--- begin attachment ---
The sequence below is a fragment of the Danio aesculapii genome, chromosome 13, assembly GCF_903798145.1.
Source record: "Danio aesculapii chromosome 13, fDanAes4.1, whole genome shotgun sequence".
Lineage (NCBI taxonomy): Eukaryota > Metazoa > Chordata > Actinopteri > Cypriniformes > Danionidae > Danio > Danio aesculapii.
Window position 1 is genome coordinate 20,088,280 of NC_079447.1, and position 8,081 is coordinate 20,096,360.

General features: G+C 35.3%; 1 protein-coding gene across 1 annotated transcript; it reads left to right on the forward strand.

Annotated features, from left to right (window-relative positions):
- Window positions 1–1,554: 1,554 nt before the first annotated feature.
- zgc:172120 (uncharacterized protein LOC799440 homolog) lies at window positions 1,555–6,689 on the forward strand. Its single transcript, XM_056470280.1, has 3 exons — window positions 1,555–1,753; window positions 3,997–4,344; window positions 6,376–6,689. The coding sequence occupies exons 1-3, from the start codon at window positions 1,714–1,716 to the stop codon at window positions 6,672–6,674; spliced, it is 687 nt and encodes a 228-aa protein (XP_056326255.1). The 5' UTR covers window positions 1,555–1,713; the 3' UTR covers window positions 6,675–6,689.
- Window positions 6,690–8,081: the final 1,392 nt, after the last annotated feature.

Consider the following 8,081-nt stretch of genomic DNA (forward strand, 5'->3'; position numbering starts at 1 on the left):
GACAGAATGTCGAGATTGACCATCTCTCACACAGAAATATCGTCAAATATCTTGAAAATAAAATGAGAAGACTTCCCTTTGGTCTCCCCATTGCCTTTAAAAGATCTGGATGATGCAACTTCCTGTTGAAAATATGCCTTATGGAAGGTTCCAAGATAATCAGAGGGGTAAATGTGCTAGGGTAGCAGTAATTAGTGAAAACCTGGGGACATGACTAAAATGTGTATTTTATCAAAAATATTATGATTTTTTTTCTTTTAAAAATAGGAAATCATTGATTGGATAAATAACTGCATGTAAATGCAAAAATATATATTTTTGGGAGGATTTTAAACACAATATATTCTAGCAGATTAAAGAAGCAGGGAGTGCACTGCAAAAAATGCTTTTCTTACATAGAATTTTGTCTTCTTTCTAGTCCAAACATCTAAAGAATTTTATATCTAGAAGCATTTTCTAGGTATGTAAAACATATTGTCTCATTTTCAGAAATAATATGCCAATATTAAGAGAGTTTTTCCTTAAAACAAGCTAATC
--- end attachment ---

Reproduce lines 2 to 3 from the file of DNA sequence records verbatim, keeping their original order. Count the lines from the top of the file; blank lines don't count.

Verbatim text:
Source record: "Danio aesculapii chromosome 13, fDanAes4.1, whole genome shotgun sequence".
Lineage (NCBI taxonomy): Eukaryota > Metazoa > Chordata > Actinopteri > Cypriniformes > Danionidae > Danio > Danio aesculapii.